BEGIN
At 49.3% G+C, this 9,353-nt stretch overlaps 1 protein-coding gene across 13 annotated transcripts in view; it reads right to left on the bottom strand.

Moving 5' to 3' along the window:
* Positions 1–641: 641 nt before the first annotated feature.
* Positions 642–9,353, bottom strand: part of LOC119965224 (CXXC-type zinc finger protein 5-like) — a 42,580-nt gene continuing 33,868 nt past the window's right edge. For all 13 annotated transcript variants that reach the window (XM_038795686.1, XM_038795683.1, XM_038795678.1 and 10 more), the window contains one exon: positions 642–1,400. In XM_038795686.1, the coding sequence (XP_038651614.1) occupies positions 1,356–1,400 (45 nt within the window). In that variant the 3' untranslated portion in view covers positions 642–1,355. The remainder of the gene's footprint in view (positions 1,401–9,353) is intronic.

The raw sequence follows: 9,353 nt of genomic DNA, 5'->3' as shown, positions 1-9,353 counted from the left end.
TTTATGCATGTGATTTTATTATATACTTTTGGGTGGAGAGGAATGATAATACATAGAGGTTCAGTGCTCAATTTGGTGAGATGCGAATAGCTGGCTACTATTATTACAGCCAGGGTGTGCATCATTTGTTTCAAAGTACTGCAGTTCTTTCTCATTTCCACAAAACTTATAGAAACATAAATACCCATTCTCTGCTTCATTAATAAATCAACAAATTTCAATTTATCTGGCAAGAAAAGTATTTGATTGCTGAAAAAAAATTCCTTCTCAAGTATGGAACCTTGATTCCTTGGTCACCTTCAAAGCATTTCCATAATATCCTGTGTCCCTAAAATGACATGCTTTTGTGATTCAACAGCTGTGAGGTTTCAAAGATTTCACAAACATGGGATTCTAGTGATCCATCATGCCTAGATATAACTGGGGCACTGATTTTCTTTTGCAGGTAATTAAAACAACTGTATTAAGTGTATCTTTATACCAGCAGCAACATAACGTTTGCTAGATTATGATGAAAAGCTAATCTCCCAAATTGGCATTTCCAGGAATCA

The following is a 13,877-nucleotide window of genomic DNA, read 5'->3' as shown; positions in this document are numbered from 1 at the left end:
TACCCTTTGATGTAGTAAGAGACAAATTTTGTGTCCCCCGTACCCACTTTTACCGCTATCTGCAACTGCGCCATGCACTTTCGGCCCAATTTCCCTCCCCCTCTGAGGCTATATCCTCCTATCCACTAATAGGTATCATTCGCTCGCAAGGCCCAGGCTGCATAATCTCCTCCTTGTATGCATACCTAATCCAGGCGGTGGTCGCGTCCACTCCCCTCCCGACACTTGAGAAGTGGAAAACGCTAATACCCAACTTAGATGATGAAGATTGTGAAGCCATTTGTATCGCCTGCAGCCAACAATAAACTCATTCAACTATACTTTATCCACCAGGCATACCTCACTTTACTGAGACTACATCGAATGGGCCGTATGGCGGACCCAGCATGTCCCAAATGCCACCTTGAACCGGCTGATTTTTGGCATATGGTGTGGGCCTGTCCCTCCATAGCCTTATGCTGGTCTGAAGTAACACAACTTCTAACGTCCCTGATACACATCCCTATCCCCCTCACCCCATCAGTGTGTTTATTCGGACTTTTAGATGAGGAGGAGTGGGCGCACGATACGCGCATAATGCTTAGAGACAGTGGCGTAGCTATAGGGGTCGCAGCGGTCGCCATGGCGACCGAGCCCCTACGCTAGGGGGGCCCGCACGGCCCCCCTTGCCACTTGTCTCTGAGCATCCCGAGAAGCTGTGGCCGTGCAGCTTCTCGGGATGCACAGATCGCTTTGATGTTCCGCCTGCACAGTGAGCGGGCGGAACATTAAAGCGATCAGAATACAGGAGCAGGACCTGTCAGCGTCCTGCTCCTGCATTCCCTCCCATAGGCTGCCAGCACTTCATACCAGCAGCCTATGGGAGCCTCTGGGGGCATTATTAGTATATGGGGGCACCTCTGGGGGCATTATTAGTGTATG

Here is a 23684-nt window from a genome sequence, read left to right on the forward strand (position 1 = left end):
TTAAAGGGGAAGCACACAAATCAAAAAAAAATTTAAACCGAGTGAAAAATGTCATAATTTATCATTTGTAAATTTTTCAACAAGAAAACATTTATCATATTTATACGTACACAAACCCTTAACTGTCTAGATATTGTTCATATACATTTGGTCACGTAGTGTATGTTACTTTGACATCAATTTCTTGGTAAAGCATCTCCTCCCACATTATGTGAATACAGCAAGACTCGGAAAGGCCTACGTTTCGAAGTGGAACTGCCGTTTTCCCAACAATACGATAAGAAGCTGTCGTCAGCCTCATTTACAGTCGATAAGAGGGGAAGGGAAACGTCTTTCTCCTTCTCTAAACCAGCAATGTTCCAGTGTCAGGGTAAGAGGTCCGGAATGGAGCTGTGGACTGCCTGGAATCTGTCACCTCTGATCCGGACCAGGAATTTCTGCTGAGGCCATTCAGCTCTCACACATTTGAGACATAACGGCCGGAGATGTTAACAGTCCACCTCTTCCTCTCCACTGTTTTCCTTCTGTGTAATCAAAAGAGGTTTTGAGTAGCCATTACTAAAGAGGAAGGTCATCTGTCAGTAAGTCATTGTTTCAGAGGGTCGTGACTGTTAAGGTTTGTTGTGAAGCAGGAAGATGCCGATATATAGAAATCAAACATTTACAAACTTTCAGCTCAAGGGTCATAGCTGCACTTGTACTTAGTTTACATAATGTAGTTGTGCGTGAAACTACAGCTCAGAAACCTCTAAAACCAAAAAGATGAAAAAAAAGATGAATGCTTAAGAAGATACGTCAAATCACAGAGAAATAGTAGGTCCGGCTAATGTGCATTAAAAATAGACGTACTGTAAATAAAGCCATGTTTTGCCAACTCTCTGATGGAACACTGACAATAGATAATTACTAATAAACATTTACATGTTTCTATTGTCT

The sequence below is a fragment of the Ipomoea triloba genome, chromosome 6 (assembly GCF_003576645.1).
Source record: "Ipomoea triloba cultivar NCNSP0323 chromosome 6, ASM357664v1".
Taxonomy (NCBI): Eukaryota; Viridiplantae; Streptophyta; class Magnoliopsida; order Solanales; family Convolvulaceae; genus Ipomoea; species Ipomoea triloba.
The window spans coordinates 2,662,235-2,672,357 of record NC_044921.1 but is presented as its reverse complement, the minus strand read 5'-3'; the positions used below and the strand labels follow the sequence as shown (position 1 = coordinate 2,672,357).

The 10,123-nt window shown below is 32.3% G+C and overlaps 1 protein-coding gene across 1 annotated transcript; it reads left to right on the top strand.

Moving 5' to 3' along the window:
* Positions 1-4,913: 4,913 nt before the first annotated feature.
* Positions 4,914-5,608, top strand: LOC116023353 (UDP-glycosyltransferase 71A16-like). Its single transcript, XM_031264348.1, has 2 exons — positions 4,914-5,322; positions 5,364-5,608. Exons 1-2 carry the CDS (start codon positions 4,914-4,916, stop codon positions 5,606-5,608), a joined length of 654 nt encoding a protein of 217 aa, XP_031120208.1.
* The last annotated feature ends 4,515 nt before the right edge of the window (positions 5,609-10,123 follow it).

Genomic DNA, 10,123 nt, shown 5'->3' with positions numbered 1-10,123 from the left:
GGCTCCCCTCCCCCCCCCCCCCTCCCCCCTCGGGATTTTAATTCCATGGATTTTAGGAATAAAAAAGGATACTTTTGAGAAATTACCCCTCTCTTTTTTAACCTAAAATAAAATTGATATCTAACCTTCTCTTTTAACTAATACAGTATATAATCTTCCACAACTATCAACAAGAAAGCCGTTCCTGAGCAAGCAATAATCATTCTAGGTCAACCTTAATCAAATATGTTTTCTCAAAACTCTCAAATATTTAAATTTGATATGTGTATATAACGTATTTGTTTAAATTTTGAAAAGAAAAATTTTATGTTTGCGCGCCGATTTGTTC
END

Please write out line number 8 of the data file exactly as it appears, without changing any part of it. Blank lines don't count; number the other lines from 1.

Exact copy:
TACCCTTTGATGTAGTAAGAGACAAATTTTGTGTCCCCCGTACCCACTTTTACCGCTATCTGCAACTGCGCCATGCACTTTCGGCCCAATTTCCCTCCCCCTCTGAGGCTATATCCTCCTATCCACTAATAGGTATCATTCGCTCGCAAGGCCCAGGCTGCATAATCTCCTCCTTGTATGCATACCTAATCCAGGCGGTGGTCGCGTCCACTCCCCTCCCGACACTTGAGAAGTGGAAAACGCTAATACCCAACTTAGATGATGAAGATTGTGAAGCCATTTGTATCGCCTGCAGCCAACAATAAACTCATTCAACTATACTTTATCCACCAGGCATACCTCACTTTACTGAGACTACATCGAATGGGCCGTATGGCGGACCCAGCATGTCCCAAATGCCACCTTGAACCGGCTGATTTTTGGCATATGGTGTGGGCCTGTCCCTCCATAGCCTTATGCTGGTCTGAAGTAACACAACTTCTAACGTCCCTGATACACATCCCTATCCCCCTCACCCCATCAGTGTGTTTATTCGGACTTTTAGATGAGGAGGAGTGGGCGCACGATACGCGCATAATGCTTAGAGACAGTGGCGTAGCTATAGGGGTCGCAGCGGTCGCCATGGCGACCGAGCCCCTACGCTAGGGGGGCCCGCACGGCCCCCCTTGCCACTTGTCTCTGAGCATCCCGAGAAGCTGTGGCCGTGCAGCTTCTCGGGATGCACAGATCGCTTTGATGTTCCGCCTGCACAGTGAGCGGGCGGAACATTAAAGCGATCAGAATACAGGAGCAGGACCTGTCAGCGTCCTGCTCCTGCATTCCCTCCCATAGGCTGCCAGCACTTCATACCAGCAGCCTATGGGAGCCTCTGGGGGCATTATTAGTATATGGGGGCACCTCTGGGGGCATTATTAGTGTATG